Moose Lake Star Gazette - Serving Carlton and Pine Counties Since 1895

By Dan Reed 

Substantial levy increase in county


Dan Reed

"You can't keep taxing property owners more and more … a three percent increase should be enough," said Carlton County Board Chair Ted Pihlman at the regular Carlton County Board meeting on September 11 at the Transportation Building with all commissioners present. The county board went on record with a vote of 3-2, Pihlman and Brenner voting no, to set a preliminary levy with a 6.3 percent increase for the new budget year.

The Budget Committee had come back with a proposed budget with a 6.6 percent levy increase. Commissioner Pihlman as acting chairman sits on that committee. Outside of the slow economic growth in the area, the county budget has faced pressure from ballooning corrections and probation costs. Human Services expenditures and staff needs have risen only slightly — well within the less than three percent inflation rate.

Both Human Services and the Highway Department roughly have the same budget in real dollars. Both benefit from federal and state dollars, special grants and program funding, the gasoline tax for road and bridge projects, and the list of funding sources can go on at length. The local levy that comes from property tax levies brings in 6.3 million dollars for Health and Human Services and 2.7 million dollars for the Highway Department, a notable difference.

"I've been knocking on doors during this election season," commented commissioner Dick Brenner, "and at the door older residents give me stories about their unaffordable property tax bills that would curl your hair. Three percent is enough for an increase in the levy."

Paul Gassert, county auditor and treasurer, turned several heads at the meeting when he said, "You tell me what you want done … I can make a four, three, or zero increase in the budget if you want. I need a direction. You are the ones that set the priorities."

To arrive at the 6.3 percent levy proposal, $60,000 or .3 percent was dropped from the proposed levy. The Carlton County Domestic Abuse program had been promised that $60,000 funding package to compliment $90,000, perhaps $95,000, in state funding which was lost for the coming fiscal year. The future of the program is in doubt.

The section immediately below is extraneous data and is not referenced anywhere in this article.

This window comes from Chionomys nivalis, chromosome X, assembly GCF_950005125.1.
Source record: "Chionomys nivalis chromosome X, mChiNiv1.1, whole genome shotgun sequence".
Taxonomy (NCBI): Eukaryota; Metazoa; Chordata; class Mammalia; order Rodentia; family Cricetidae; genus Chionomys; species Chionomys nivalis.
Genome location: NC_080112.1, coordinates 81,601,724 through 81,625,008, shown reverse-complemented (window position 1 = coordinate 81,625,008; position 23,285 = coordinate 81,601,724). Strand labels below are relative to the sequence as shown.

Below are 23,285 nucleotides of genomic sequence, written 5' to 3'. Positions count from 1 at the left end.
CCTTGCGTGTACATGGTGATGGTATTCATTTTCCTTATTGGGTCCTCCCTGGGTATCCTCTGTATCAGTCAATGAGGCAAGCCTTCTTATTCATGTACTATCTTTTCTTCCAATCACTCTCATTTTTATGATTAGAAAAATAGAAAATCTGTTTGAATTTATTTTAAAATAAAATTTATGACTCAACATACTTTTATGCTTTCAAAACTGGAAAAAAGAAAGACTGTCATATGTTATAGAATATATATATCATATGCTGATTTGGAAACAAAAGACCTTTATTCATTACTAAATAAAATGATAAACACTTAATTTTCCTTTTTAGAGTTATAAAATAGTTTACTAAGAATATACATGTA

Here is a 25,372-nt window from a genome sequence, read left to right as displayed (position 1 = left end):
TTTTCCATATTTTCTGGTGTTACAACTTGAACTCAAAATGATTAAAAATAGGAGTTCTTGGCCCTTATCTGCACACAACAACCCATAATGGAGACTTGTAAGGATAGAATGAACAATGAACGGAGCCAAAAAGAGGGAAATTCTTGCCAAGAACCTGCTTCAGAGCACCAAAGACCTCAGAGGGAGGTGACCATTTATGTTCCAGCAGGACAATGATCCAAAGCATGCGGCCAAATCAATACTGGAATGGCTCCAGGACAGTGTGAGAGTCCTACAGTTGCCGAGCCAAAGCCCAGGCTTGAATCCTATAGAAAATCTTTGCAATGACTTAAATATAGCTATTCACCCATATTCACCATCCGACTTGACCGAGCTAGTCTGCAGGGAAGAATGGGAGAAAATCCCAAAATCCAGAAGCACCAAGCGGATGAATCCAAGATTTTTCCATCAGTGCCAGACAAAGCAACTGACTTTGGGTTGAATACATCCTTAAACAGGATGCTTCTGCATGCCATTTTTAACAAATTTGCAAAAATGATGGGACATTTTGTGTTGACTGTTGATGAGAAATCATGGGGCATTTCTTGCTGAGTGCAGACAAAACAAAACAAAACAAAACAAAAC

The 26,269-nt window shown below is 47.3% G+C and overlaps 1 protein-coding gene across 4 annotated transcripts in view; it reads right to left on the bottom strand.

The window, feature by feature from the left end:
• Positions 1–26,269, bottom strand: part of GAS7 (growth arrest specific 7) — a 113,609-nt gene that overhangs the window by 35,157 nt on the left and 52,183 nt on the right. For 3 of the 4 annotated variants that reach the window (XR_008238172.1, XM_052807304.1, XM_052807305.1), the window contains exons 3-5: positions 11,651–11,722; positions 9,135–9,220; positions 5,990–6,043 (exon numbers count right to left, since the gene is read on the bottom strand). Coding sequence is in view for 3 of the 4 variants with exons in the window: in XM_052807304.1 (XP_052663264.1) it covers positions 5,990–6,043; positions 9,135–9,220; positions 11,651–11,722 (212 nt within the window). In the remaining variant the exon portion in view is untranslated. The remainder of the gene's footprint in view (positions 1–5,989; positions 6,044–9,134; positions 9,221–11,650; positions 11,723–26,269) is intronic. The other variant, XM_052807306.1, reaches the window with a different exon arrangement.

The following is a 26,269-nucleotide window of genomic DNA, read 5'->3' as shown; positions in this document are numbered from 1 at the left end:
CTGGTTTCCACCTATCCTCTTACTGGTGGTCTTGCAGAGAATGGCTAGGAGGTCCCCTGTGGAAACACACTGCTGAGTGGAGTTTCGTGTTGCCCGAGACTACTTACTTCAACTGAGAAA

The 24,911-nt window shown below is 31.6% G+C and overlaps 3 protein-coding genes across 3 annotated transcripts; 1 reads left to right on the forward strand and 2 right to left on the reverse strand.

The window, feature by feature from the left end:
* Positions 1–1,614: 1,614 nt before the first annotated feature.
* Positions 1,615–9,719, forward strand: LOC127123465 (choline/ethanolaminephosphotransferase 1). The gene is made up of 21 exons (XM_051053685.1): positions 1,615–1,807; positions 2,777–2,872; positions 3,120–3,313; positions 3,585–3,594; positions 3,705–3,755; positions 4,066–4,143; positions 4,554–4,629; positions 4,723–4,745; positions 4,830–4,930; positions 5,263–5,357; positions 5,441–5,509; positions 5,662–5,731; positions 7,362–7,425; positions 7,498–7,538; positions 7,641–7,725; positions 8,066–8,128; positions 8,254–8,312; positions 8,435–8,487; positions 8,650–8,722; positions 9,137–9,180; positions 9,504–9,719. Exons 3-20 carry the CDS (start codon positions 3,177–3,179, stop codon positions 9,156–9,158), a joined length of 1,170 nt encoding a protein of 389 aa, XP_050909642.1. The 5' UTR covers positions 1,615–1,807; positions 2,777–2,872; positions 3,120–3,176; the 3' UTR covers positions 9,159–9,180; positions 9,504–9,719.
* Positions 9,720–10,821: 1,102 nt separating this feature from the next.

Reaction to the possible end of the Carlton County Domestic Abuse program was swift. Retired director of the Volunteer Attorney Program, Patty Murto, responded, "The Carlton County Domestic Abuse program has been the safety net of last resort for hundreds and hundreds of families over the years. A strong voice and legal avenues for women in need of support and safety is in jeopardy. Other funding must be found. We need to keep our endangered family members safe and free from victimization."

"I was on the county board for several years," continued Murto, "and funding issues arose for short periods of time where the county stepped in to ensure a program's survival until new funding sources were found. Ending such a program puts literally scores of families in jeopardy — this cannot happen. I don't know what the board was thinking to even consider such a move."

In other business, Community Development received approval for a loan/grant administrator and an office support specialist. These are two full-time positions. Community Development has currently eight load and grant programs to administer.

"Are these positions funded?" asked commissioner Brenner.

"These are budget neutral positions," responded Pat Oman, Carlton County Executive Director of the Economic Development Commission. "Funding for administration is covered when the money is applied for. No dollars come from the property tax levy."


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